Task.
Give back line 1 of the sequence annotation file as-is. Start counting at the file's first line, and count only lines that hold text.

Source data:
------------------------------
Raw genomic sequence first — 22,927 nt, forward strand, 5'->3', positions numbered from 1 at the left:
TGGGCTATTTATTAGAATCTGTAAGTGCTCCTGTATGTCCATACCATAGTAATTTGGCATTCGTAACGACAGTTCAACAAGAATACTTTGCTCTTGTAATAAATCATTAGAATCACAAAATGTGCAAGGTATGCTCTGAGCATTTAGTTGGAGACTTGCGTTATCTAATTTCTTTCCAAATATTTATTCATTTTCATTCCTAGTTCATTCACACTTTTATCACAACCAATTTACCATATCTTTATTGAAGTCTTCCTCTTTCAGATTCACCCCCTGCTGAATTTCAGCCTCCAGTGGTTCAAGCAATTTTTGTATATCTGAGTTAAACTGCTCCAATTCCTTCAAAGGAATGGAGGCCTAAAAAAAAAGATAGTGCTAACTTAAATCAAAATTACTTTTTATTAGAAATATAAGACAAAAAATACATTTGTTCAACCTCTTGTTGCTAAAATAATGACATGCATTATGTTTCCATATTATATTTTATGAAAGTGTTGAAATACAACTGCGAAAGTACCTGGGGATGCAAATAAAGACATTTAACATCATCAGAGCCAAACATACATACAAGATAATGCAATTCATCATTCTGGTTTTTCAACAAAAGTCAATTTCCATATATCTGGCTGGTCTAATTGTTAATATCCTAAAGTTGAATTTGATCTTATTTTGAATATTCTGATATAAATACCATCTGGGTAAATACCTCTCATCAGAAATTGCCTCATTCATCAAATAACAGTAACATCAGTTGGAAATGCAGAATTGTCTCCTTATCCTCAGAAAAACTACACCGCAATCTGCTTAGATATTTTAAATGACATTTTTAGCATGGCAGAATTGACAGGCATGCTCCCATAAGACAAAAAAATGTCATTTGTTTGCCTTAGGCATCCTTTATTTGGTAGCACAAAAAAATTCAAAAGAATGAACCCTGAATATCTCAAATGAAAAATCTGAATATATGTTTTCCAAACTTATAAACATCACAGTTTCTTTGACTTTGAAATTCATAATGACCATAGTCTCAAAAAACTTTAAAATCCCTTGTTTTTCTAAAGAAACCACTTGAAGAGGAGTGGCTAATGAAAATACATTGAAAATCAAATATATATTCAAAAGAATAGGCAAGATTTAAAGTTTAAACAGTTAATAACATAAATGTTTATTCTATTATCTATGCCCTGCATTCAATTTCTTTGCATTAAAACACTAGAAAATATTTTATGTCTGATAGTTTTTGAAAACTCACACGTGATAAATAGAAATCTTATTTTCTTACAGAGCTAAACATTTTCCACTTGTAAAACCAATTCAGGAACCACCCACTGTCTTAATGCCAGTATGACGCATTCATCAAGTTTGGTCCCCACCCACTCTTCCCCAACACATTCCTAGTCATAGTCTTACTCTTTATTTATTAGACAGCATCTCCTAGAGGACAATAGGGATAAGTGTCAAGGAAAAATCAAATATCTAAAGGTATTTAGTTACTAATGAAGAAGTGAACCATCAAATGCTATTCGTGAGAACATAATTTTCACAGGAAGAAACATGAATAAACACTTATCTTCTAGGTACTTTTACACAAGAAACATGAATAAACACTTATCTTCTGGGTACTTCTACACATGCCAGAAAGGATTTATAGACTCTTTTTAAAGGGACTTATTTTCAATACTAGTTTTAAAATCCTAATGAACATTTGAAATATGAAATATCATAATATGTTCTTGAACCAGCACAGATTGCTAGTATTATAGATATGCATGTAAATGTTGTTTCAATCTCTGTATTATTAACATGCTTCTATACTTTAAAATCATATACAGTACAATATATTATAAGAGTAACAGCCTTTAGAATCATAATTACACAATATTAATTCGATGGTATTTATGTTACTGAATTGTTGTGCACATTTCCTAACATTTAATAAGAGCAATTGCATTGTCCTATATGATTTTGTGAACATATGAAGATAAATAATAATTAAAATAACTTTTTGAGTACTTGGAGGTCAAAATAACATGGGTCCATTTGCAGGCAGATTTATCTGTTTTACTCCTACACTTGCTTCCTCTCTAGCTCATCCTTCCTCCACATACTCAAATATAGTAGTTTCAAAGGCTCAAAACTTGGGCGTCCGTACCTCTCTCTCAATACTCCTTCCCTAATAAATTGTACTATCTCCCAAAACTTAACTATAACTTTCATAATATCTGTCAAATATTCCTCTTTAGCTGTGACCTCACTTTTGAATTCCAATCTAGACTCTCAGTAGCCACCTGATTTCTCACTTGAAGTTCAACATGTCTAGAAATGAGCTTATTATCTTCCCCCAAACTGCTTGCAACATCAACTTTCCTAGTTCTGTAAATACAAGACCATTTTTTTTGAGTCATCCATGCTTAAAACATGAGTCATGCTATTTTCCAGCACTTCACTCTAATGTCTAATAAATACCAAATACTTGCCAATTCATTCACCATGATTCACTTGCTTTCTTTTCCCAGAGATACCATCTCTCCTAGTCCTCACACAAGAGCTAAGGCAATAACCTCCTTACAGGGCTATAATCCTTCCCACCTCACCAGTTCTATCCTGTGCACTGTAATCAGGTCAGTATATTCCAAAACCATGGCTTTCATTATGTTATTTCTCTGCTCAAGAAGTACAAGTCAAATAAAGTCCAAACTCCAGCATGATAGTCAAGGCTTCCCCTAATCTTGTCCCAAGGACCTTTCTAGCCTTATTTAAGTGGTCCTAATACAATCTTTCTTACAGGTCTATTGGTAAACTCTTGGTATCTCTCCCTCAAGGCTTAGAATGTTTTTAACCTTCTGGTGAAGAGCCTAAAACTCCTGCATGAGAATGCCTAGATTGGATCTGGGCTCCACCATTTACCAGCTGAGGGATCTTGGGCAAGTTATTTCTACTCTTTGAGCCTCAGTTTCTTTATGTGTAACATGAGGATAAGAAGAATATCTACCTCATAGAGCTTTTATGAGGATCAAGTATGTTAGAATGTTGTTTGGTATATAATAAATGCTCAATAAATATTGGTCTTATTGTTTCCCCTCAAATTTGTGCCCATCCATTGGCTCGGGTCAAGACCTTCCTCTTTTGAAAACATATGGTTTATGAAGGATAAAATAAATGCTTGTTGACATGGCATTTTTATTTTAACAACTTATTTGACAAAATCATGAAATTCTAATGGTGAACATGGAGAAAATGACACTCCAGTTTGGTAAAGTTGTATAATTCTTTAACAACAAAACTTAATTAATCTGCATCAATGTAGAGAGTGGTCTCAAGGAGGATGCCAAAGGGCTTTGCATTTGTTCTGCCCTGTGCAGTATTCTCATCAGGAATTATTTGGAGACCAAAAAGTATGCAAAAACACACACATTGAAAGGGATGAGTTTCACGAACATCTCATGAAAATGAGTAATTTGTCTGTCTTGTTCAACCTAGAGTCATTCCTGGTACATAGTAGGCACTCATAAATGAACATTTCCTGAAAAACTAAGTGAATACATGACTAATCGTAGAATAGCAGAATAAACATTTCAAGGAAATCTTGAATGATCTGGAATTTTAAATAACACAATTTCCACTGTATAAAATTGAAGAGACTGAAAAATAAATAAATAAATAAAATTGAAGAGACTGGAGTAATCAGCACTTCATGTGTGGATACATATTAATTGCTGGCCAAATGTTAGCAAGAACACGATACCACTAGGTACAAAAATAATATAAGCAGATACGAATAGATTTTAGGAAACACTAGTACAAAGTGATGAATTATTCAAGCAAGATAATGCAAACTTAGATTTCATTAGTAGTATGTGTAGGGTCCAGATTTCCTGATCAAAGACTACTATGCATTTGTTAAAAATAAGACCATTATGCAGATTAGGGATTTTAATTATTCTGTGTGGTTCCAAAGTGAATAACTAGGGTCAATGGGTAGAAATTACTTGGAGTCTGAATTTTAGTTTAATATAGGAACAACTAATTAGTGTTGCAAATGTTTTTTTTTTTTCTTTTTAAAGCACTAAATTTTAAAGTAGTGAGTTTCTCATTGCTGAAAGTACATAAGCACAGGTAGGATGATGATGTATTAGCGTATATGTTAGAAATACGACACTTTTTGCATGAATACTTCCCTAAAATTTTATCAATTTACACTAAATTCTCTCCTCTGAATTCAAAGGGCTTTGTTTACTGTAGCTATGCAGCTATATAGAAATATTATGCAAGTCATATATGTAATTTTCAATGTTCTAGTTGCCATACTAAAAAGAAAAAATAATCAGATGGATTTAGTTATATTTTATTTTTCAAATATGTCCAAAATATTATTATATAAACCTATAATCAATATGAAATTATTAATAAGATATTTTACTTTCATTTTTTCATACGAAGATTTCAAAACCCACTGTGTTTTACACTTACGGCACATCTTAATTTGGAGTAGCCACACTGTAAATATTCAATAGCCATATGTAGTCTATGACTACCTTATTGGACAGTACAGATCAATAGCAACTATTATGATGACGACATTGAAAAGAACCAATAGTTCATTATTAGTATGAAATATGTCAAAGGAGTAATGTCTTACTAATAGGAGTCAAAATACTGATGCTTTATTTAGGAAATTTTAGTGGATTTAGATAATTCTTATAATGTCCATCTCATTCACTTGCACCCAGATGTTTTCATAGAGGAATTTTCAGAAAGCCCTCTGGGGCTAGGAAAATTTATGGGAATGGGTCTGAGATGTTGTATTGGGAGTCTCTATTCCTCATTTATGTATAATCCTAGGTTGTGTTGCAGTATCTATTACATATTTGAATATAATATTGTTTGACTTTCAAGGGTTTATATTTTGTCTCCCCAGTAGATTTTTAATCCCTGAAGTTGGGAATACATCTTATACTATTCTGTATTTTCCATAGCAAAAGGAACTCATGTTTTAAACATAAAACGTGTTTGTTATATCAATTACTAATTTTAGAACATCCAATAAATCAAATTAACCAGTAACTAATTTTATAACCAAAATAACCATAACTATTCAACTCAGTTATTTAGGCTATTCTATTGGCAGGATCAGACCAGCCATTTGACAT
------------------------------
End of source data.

Raw genomic sequence first — 22,927 nt, forward strand, 5'->3', positions numbered from 1 at the left: